The Bears' transition defense was critical, but their defensive rebounding was even more important.  UW has better athletes than Cal in their front court - witness two spectacularly athletic blocks by the Huskies, which were correctly called goaltending - and these athletes crash the offensive glass hard.  Cal did a fantastic job grabbing defensive rebounds and keeping Pondexter and Co. from creating second chance opportunities.  Meanwhile, with Cal's best (by far) offensive rebounder Omondi Amoke on the bench with 2 fouls, the Bears somehow came up with a bevy of their own offensive rebounds.  UW eventually closed the gap in the offensive rebounding battle (11 for the Bears, 8 for the Huskies), as they picked up several in the last ten minutes of the game as they were selling out to mount a comeback, but Cal did a better job rebounding on both ends of the floor while the game was in question.

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via imgs.sfgate.com


Jamal Boykin deserves much of the credit.  If Randle was the Maestro perfectly controlling Cal's offense and systematically destroying the Huskies (I'm pretty sure I saw Randle give (#22 Justin Holiday??) a chinese balm during the post game handshakes after burning him all game), then Boykin was the principal violinist, performing his role at a very high level.  Boykin shot a great percentage from the floor and made 8 of 9 free throws to boot.  He scored on jumpers and a variety of double and triple moves around the hoop.  He was a monster on the boards.  Randle gets the game ball, but Boykin was second in line.

Theo Robertson struggled on offense, missing a wide open three and turning the ball over 3 or 4 times, but he did a nice job defensively on Quincy Pondexter.  Pondexter has (finally) developed a nice offensive game and Robertson did not make it easy for him.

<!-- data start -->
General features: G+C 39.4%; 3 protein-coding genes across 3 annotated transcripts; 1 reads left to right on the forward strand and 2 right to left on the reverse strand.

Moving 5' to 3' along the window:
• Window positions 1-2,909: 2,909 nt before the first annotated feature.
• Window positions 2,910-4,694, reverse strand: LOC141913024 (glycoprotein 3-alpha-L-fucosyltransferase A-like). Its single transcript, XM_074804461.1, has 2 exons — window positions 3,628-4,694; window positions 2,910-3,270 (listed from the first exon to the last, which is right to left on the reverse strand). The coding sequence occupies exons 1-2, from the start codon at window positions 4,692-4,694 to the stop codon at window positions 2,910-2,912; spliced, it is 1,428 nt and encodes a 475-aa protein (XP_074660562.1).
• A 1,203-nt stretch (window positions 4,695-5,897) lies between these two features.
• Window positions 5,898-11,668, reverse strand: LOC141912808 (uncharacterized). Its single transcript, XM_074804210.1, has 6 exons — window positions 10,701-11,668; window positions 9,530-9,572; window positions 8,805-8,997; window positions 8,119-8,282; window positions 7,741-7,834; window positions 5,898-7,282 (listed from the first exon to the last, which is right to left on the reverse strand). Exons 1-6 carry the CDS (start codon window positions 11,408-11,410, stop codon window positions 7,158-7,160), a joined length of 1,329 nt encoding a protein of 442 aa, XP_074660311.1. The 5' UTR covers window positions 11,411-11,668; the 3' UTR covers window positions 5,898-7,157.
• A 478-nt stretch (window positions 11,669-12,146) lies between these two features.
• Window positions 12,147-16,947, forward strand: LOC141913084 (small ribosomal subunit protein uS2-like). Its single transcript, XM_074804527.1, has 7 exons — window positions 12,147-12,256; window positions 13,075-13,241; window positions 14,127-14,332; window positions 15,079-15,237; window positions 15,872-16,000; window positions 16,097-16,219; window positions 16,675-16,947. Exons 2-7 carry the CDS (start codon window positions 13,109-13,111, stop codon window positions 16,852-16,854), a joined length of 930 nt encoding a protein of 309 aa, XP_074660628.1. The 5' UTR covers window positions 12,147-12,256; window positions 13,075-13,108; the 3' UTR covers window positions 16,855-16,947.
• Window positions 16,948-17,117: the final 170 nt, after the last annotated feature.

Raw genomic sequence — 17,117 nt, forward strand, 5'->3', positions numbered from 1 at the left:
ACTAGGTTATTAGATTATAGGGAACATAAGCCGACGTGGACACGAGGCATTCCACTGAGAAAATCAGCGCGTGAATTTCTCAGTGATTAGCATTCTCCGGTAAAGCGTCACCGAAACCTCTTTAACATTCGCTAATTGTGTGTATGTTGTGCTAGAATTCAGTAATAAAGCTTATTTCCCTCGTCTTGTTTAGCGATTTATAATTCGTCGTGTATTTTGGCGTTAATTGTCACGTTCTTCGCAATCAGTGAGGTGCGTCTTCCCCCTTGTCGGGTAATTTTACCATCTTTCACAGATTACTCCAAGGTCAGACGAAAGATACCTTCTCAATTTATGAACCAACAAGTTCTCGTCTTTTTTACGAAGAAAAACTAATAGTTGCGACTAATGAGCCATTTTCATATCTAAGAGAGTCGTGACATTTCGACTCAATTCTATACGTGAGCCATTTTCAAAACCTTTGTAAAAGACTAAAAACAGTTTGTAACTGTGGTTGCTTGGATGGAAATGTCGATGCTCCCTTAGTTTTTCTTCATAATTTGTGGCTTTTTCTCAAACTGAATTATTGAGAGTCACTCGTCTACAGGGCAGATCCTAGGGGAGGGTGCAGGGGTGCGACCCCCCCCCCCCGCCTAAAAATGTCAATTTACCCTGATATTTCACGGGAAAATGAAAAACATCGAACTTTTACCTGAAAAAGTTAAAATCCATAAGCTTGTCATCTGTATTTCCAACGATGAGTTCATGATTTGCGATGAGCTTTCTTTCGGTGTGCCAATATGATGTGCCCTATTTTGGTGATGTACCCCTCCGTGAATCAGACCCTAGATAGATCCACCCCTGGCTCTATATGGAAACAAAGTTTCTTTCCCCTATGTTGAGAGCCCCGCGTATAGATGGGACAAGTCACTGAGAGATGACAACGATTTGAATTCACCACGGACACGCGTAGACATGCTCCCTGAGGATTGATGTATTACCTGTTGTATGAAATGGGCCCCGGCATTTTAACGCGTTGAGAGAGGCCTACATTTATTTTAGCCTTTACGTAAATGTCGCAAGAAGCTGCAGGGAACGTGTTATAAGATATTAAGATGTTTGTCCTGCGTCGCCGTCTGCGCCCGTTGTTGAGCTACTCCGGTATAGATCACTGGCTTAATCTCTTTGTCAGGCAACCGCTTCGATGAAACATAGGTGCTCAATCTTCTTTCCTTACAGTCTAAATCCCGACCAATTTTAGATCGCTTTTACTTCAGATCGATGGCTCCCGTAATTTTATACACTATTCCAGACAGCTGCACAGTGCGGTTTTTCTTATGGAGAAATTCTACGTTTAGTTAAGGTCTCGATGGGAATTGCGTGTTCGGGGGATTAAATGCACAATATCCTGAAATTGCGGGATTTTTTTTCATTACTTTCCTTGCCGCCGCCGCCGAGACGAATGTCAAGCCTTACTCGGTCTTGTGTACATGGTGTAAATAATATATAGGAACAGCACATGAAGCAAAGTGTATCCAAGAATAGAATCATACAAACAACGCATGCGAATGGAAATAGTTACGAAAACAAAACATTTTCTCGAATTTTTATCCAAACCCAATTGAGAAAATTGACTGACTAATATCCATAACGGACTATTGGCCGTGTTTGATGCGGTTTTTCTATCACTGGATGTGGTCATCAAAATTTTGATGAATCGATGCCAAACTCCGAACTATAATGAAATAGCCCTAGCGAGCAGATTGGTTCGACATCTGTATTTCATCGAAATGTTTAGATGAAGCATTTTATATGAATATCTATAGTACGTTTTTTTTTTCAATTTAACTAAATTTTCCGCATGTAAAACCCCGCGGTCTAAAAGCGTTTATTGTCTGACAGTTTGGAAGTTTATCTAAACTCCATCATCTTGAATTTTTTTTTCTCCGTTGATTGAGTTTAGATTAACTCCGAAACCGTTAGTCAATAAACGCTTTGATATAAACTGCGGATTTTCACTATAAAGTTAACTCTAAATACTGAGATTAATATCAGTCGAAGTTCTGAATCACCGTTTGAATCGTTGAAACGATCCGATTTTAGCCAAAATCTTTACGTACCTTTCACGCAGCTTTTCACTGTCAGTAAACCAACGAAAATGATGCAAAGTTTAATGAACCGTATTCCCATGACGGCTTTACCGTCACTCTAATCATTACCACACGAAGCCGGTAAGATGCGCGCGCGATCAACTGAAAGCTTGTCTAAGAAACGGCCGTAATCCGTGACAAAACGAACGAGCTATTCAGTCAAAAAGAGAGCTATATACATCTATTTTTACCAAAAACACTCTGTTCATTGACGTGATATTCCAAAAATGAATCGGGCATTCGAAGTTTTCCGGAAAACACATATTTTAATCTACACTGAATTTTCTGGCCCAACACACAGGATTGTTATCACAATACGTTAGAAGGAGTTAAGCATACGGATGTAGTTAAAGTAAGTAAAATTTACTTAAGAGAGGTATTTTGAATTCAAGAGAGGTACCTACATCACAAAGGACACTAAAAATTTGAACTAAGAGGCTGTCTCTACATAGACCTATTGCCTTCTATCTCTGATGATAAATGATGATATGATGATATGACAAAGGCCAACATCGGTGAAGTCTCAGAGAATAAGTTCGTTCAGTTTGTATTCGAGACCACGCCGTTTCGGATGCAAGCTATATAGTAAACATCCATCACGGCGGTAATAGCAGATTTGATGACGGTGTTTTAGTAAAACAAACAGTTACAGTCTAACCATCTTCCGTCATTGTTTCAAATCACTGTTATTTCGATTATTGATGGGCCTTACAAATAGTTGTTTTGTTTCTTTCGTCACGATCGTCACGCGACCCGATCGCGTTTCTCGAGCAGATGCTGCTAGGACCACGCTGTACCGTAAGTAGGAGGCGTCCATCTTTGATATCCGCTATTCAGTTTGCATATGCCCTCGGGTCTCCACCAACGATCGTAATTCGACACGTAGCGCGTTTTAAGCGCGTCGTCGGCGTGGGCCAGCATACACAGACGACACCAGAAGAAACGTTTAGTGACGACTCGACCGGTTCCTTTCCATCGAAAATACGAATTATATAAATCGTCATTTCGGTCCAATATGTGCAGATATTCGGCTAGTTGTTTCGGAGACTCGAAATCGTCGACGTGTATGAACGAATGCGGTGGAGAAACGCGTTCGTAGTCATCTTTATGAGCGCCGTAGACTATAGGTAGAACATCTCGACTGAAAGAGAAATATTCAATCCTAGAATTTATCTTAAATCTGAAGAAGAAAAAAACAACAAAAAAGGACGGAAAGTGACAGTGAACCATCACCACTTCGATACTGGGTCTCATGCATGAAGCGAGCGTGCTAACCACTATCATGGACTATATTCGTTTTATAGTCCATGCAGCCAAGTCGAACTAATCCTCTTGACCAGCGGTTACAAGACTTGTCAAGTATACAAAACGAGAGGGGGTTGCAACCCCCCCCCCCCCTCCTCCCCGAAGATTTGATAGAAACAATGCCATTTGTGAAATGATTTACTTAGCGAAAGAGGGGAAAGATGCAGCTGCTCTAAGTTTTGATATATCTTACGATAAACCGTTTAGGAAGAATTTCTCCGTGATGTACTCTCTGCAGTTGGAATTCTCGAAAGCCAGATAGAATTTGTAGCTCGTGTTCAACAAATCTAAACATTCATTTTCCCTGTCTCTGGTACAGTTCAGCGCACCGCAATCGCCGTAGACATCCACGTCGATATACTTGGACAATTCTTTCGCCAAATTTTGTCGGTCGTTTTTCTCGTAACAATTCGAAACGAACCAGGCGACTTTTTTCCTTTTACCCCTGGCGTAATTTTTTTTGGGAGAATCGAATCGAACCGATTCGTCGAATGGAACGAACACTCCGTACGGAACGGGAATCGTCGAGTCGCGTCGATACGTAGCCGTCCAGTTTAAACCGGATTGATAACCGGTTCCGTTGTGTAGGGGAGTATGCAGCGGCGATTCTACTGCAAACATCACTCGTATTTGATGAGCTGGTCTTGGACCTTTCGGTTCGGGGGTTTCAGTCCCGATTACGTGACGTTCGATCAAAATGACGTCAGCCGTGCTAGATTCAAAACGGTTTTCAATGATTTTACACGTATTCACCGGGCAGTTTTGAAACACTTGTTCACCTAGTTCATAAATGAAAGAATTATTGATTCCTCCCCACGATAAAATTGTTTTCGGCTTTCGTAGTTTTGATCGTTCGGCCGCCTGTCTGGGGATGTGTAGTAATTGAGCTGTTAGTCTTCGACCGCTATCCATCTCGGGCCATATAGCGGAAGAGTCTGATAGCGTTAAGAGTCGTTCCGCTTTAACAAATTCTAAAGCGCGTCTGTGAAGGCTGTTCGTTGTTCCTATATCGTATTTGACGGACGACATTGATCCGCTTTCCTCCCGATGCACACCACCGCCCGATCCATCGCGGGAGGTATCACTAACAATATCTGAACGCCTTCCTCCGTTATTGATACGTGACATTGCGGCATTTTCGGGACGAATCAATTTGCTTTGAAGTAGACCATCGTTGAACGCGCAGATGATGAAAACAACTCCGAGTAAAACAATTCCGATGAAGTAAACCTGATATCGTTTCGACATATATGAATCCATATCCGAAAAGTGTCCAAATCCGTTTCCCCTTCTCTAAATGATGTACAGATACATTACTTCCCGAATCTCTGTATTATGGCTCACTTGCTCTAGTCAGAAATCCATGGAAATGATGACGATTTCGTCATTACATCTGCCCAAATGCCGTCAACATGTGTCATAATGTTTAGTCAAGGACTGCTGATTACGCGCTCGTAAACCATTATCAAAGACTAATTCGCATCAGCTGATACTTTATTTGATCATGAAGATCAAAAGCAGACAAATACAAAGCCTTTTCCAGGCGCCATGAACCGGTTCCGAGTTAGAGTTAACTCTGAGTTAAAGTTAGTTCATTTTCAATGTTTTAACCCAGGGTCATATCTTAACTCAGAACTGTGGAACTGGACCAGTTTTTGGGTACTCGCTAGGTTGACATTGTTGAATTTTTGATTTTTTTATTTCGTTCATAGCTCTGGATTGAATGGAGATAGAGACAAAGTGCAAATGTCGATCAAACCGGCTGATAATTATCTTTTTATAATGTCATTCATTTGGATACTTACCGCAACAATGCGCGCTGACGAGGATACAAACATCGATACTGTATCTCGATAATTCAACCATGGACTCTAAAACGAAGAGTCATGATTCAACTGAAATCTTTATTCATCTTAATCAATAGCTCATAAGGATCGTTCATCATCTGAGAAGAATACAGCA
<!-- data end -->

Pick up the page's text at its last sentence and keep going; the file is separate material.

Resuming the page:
Christopher also had a tough defensive assignment, drawing Isaiah Thomas for much of the game.  Thomas got his points eventually but was generally out of sync.  And while Christopher also didn't do a ton offensively, he again put the exclamation point on the victory with an alley-oop from Randle with two minutes to go.  When Cal is up at the end of games, teams will over play Randle to try to get a steal.  When Randle gets around these defenders into the lane, the wing defenders will rotate to stop him, leaving Christopher open with a running start from the corner.  Randle and Christopher look for the alley-oop in this situation, and it absolutely brought the house down tonight.

Speaking of the crowd, it seems like people read Ragnarok's plea a couple days ago, because Haas was better than it's been all year.  It's still not nearly good enough - there are a lot of empty seats in the upper rows at the south end - but there were more people, and there was more energy from those that did show.  Like UW, WSU is also a young team, and Cal will have a serious advantage on Saturday when we show up.  So show up and be loud, people!

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I don't know who's going to win the Pac-10 this year, but it ain't gonna be Washington.

Is it premature to sound the death knell for the Huskies?  Perhaps.  But Washington, still winless on the road this season, are now two games back of Cal with just six to play, and with likelihood of Cal dropping more than two games down the stretch while UW runs the table (they have four more games on the road, BTW) just seems slimmer and slimmer.  Moreover, the best teams left on Cal's schedule are the Arizona schools, who besides a trip to Haas both have a very favorable stretch run.  So even if Cal does stumble, the Huskies still need both Arizona schools to lose another game or two each.  Realistically, if Washington is going to win the Pac-10, Husky fans better are going to have to do something distasteful and root hard for Oregon -- the Ducks visit ASU this Saturday, and host Cal next weekend.

For my money, the conference title is going to come down to Cal, Arizona and Arizona State, which means that it's going to come down to both of the Arizona school's visits to Haas Pavilion in two weeks.  Not that other teams *can't* win it, but pretty much everyone else is going to need a good deal of help.  13 wins should be enough to win this conference, and 12 might even be enough.

But for the Bears, none of that matters if they don't take care of Washington State on Saturday.  So, to reiterate, get your butt out to Haas and make some noise -- and this time, drag a couple friends along with you!